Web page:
In addition, today's pregnant women are younger than women born before 1957, who appear to have some immunity to the new H1N1 swine flu, Siegel said. "I put pregnant women up near the top of the list of those who should get the H1N1 vaccine," he said.
Women should not be afraid of being vaccinated against the H1N1 flu, he added. "Any fear of vaccines is greatly outweighed by the benefit of being inoculated against an emerging virus," he said. "The best way to protect a pregnant women is for everyone around her to be vaccinated in addition to her."
Another expert agreed that moms-to-be should be at the head of the line for the H1N1 shot.
"In addition, because of the greatly increased risk of death for pregnant women from either the seasonal flu or from the H1N1 swine flu, those infected with an influenza virus should [also] be promptly treated with appropriate anti-viral agents," said Dr. Pascal James Imperato, dean and distinguished service professor in the School of Public Health at SUNY Downstate Medical Center in New York City.
The seasonal flu vaccine will offer no protection against the H1N1 swine flu, Imperato added. "This means that some groups in the population will need to receive more than just one flu shot in order to be protected against all of the influenza strains in circulation," he said.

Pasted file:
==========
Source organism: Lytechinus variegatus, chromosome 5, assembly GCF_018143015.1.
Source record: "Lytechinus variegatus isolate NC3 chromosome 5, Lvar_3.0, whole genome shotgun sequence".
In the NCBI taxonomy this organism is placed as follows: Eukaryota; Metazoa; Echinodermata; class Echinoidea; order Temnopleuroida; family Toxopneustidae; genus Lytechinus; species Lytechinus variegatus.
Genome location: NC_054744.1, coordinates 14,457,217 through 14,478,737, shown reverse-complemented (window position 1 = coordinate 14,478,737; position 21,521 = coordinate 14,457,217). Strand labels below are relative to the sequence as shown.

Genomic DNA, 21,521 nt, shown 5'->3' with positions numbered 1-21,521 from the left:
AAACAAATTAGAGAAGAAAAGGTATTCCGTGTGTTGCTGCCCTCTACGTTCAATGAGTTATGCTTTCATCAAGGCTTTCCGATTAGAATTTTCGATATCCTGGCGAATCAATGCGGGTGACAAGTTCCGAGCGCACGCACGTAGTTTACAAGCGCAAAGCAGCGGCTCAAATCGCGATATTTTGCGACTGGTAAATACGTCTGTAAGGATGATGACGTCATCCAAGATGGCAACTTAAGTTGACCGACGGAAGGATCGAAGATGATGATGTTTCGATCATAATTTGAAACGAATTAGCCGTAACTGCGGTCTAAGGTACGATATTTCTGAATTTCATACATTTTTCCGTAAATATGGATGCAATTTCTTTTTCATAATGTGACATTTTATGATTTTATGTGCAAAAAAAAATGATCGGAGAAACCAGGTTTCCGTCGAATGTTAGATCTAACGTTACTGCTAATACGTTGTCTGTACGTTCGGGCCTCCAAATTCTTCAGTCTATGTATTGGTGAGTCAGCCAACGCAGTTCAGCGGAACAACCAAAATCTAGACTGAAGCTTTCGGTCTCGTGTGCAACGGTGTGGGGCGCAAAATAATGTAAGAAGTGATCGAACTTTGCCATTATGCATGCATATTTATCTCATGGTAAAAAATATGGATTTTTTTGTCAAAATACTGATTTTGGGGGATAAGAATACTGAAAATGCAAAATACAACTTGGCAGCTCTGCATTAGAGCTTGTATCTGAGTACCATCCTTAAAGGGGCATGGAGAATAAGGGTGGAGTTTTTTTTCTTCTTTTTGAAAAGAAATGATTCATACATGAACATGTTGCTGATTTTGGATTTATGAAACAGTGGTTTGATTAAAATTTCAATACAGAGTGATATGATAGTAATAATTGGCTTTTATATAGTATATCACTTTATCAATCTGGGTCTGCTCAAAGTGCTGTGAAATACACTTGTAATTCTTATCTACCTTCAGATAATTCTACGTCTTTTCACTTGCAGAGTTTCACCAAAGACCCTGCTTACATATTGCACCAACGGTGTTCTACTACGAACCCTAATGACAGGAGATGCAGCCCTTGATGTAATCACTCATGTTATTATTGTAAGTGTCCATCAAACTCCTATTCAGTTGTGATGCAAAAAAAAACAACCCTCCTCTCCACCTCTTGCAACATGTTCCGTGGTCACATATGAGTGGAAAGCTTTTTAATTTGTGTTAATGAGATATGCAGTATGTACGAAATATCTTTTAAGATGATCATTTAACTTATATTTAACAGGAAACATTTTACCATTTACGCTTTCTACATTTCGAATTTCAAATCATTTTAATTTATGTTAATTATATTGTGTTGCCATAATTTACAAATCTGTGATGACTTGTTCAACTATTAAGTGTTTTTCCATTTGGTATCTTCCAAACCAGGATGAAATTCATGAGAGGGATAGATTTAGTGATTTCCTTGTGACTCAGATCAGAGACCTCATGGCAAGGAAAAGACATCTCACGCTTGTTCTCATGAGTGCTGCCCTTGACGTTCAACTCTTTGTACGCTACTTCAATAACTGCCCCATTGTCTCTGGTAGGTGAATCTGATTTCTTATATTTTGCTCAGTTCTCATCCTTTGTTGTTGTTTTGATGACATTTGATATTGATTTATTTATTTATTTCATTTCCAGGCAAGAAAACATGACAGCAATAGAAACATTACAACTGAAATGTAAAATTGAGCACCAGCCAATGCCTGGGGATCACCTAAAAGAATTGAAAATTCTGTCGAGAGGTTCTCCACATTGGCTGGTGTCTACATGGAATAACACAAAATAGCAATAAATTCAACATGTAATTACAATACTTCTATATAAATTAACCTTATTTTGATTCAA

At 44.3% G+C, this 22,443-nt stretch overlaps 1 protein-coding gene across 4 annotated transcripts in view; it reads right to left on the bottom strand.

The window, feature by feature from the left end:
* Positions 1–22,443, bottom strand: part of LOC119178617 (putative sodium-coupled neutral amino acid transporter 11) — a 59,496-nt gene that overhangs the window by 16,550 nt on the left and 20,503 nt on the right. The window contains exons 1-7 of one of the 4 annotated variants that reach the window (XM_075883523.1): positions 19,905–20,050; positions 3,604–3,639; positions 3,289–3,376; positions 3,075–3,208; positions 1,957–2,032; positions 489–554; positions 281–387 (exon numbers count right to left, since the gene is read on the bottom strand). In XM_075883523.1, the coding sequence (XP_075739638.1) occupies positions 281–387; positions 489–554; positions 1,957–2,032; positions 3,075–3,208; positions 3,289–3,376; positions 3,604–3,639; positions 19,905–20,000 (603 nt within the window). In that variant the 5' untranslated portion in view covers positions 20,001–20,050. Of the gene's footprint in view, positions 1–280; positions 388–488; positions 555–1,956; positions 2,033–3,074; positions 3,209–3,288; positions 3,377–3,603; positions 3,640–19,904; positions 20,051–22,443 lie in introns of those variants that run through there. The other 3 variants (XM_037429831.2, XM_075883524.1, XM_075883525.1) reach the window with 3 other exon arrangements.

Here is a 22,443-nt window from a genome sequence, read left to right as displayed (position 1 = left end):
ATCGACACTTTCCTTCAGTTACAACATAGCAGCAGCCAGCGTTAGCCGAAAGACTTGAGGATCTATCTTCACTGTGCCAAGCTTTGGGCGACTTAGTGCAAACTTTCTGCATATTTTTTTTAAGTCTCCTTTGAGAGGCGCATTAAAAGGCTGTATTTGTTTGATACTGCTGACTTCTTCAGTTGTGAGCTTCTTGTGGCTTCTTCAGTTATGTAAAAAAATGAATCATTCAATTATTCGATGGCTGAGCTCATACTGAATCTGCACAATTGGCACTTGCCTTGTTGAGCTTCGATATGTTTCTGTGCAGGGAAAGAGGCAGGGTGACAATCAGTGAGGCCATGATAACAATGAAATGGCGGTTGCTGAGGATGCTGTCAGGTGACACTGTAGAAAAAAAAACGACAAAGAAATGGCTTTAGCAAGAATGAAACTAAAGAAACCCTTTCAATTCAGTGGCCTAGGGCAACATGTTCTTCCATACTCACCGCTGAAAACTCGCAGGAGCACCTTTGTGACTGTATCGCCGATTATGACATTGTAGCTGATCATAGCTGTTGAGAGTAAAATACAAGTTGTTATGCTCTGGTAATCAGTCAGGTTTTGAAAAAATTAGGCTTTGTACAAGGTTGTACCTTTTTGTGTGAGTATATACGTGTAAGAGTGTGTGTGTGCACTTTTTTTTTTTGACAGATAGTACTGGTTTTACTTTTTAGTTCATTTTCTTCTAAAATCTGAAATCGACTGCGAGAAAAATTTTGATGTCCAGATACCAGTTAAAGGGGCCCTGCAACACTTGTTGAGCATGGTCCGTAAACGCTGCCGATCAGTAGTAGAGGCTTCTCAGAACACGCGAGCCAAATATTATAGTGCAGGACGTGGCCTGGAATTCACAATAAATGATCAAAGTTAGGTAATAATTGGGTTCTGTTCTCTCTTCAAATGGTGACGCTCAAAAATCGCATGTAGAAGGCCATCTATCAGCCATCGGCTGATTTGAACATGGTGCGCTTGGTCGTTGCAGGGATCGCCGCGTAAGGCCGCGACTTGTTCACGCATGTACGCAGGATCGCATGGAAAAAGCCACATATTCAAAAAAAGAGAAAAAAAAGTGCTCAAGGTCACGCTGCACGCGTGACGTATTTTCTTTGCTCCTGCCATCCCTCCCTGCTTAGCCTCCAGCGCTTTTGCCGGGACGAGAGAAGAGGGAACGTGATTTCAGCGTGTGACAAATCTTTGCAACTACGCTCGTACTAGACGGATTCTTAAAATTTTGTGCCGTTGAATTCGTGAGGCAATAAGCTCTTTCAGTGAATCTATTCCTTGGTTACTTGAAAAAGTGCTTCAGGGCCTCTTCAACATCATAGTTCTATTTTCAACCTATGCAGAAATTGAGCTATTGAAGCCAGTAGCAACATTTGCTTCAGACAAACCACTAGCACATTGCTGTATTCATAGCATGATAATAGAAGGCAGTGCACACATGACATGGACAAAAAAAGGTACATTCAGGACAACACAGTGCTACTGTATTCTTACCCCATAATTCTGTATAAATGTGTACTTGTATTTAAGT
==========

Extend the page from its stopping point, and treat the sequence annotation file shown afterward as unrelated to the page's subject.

There's also the lingering memory of the 1976 swine flu vaccination program, during which some 500 Americans came down with a rare neurodegenerative condition called Guillain-Barre syndrome, which many experts believe was linked to the shot. Twenty-five of those 500 people died.
"The potential for more severe illness and many more deaths caused by this new strain of influenza weighs heavily on our minds -- as does the unfortunate outcome of the 1976 swine flu vaccination program," said CDC spokeswoman Arleen Porcell-Pharr.
But the H1N1 flu vaccine will be very much like seasonal flu vaccines, which have an excellent safety profile, Porcell-Pharr said. "However, no vaccine is 100 percent safe. This vaccine will be no exception," she added.
If the vaccines are recommended for use, those who choose to be inoculated will receive information sheets describing the vaccines' risks and benefits, signs of side effects to look for after vaccination, and information on how to report adverse events, she added.
"We will be watching very closely for any signs that the vaccine is causing unexpected side effects, and we have systems in place to investigate those signals rapidly," Porcell-Pharr said.
For more information on swine flu, visit the U.S. Centers for Disease Control and Prevention.
SOURCES: Tom Skinner, spokesman, and Arleen Porcell-Pharr, spokeswoman, U.S. Centers for Disease Control and Prevention, Atlanta; Marc Siegel, M.D., associate professor, medicine, New York University Langone Medical Center, New York City; Pascal James Imperato, M.D., M.P.H., dean, and distinguished service professor, School of Public Health, SUNY Downstate Medical Center, New York City; Denise J. Jamieson, M.D., M.P.H., medical officer, U.S. Centers for Disease Control and Prevention; July 29, 2009, The Lancet, Associated Press